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Recording is where ideas fly fast and furious. For a DAW, recording is usually about keeping up with the user. We thought it better to get Studio One® out in front, finding better, more efficient ways to facilitate the rush of recording.


Nobody should be penalized for playing on top of the beat but automated punch-in can be rather strict when it comes to such things. Studio One's Pre-record keeps harmony in the family by anticipating your anticipation and being in Record already when that first hit comes. When you do hit Record, you get a visual, numerical count-in.

Map virtual I/O to physical I/O.

Somewhere along the line, you have to connect the physical world of microphones and mic preamps to the world of Studio One. If you use a PreSonus® interface, Studio One has Song templates that include I/O maps and track layouts. Choose the template for your interface and application, and you are off and running.

If you use third-party interfaces, you can make and save templates that suit your needs. Either way, Studio One's Audio I/O Setup is saved with each Song, so your I/O universe will return intact each time you open the Song.

As usual, this was not enough for us. So Studio One also stores I/O configurations for each computer on which it is authorized and for each installed interface. Take a song to a friend’s studio and work with Studio One using the interface there, and when you get back to your studio, Studio One opens the Song document using your studio's I/O configuration, as if you never left. This works regardless of interface.

All the usual stuff. And then some.
Studio One can do amazing, even unique, things. But it also covers the basics. Auto punch with preroll, loop recording and playback, input quantization, record-enabling a track by selecting it—Studio One has them all. We couldn't very well leave them out.

But sometimes we just don't know when to stop. So we equipped Input channels with high-resolution meters with peak hold, we enabled recording with effects simply by inserting them on the appropriate Input channels, we made low-latency monitoring completely transparent if you are using a PreSonus interface (except the AudioBox™ USB and StudioLive™ mixers), and we made StudioLive mixers and Studio One play well together. Studio One can even import StudioLive Scenes, replicating them right down to the channel and bus processing, using Studio One's new Fat Channel plug-in. Where does it all end?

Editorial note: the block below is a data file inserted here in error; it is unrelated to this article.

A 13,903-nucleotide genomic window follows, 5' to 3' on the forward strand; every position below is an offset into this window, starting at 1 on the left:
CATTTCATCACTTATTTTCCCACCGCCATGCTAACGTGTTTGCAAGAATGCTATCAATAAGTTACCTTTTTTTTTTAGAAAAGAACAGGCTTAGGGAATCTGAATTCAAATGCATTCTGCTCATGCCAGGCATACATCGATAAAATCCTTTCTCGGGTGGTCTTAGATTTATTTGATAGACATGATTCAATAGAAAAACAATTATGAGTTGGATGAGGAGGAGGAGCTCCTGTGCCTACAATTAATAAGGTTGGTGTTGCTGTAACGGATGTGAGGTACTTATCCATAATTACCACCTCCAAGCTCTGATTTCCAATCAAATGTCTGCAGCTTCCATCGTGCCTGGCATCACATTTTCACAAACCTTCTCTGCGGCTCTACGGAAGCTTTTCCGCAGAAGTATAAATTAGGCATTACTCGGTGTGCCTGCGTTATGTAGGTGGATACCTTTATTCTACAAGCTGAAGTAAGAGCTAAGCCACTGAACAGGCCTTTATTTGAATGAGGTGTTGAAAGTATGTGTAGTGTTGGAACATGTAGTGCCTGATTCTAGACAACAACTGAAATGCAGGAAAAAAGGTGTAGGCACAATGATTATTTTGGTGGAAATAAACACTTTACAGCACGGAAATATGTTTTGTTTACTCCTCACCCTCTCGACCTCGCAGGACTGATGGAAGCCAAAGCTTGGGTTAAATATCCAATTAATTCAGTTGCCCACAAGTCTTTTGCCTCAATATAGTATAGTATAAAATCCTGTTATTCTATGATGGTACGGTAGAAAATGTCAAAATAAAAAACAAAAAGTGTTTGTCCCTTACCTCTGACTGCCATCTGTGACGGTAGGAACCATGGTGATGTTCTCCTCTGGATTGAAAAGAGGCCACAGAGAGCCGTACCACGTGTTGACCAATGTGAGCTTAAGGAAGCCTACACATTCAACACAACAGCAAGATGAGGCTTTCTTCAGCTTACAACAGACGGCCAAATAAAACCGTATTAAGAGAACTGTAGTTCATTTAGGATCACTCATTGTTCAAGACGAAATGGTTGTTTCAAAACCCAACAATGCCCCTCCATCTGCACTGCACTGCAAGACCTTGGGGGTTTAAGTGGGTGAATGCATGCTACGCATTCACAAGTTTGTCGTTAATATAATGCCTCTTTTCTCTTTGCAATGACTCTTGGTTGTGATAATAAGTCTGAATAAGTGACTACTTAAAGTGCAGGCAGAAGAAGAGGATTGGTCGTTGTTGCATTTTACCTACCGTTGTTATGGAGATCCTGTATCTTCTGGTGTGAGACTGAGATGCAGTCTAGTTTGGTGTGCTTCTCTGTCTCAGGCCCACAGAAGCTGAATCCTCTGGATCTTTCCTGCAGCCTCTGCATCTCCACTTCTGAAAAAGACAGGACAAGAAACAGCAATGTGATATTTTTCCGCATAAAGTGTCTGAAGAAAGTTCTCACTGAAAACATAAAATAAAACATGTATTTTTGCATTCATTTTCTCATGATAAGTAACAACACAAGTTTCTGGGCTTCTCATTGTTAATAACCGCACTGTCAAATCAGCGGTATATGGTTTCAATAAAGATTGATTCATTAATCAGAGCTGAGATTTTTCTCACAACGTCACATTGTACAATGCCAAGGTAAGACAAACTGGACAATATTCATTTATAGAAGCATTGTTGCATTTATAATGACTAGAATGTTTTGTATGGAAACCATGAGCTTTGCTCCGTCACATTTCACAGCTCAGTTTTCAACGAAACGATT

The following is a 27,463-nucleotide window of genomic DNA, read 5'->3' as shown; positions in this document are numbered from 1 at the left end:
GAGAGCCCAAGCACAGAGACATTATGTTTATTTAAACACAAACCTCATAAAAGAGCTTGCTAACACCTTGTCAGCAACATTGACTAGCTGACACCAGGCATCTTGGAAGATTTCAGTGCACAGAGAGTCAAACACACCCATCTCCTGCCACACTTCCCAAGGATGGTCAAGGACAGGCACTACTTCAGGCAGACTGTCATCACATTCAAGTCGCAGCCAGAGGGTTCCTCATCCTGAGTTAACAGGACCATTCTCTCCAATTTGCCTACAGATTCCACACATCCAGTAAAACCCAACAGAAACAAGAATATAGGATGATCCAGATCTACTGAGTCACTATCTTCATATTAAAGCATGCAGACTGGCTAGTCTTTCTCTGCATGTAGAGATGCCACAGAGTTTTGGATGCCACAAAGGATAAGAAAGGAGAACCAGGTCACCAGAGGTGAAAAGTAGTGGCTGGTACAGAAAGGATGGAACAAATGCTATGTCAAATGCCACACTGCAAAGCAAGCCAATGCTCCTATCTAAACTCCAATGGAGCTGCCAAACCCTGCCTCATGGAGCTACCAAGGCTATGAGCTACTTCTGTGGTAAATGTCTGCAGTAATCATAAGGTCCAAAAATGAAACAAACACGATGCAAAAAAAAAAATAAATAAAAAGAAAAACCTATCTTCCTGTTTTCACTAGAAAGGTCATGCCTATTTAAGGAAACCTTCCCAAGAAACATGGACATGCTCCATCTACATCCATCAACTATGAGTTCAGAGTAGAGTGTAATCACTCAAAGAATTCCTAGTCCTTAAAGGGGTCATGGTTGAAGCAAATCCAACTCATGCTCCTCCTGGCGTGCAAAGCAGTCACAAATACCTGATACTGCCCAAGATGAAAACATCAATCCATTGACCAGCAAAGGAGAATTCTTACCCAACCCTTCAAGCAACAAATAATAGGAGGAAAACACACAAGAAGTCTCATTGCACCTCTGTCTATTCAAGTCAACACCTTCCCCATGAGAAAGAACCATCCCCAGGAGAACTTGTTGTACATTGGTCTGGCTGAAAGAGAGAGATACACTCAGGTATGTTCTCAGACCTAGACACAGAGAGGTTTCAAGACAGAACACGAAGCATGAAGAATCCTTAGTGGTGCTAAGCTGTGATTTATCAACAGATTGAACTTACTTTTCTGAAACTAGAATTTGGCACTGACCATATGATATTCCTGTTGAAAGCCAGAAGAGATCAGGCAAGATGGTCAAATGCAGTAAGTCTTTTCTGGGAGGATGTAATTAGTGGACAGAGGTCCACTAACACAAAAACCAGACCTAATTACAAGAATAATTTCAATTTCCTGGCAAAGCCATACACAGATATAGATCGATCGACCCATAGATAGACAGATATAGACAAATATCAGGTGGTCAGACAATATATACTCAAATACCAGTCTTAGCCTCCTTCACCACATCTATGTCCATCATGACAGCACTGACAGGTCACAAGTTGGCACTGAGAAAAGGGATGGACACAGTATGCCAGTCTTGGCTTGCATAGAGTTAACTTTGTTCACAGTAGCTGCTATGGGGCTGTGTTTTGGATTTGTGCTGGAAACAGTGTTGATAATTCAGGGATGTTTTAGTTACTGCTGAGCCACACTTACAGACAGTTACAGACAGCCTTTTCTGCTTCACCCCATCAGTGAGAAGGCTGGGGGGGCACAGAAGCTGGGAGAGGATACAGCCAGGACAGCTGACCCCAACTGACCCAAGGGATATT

It's also easy to bring material from other DAWs into Studio One. Check out this video about how to import and export audio between Pro Tools and Studio One.

Loop record to layers.

Loop recording is a great way to hone a particular passage or to capture several different approaches to the same solo. Studio One can put each record pass on its own layer in a track, setting you up perfectly to bring Studio One's amazing comping features into the picture so you can cherry-pick the best spots out of each pass.

Record Instrument tracks from MIDI controllers.

Tell Studio One about your MIDI controllers once, and all of them will be available everywhere in the program. Studio One can even record into an Instrument track from multiple controllers at the same time.

Instrument recording modes.

Recording MIDI performances requires some different facilities than recording audio. Studio One's Record panel provides options for recording MIDI. Choose for each loop-record pass to be put on its own layer, or mix the new pass with the previous one, drum-machine style. Set up a key that erases notes, just like on a hardware drum machine. It's a comfortable recording environment.

Separate click mixes per Cue mix.

Some people like to play to a click. Some don't. There may be some of each type in the band. Keep the band together with Studio One's Cue mixes, each of which has its own click level–or no click at all.

Add custom click sounds.

Maybe you don't like cowbell, or perhaps you grew up playing with your old drum machine and just want to hear that for a click. With Studio One, you can use your own click sounds (with drag-and-drop and menu options), so you can even keep time with the sound of your dog barking. All of your metronome settings can be saved as as preset, including click sounds.

Create multiple tracks with sequential input /output assignments.

Setup for recording can be annoyingly time-consuming when there are lots of inputs to create and route. Why can't you make tracks for all of your drum mics at the same time, with each track receiving its signal from the next interface input? The only reason we can think of would be that you weren't using Studio One, because Studio One's Add Tracks dialog lets you create a number of tracks with sequential input assignments. (Output assignments, too!) We've been considering "From one click, many actions" as a motto.

Create custom pitch names for drum machines.

Drum sounds get mapped across the length of a keyboard but seeing "D#4" in the Music Editor doesn't tell you whether that note will play a ride cymbal or a floor tom. Studio One lets you name "D#4" as "floor tom," because, of course, you already named C#5 as "ride cymbal." Once your pitches are named, you can store that entire pitch name map for the next time you use the same setup.

Record to picture using the Video Player.

Record or edit to video using Studio One's Video Player window. The picture will follow as you edit. The Video Player uses Apple's QuickTime technology, which is capable of playing many kinds of media files.

Watch it, friend (videos)!

Just getting started? Here's a video on importing loops and recording your first tracks in Studio One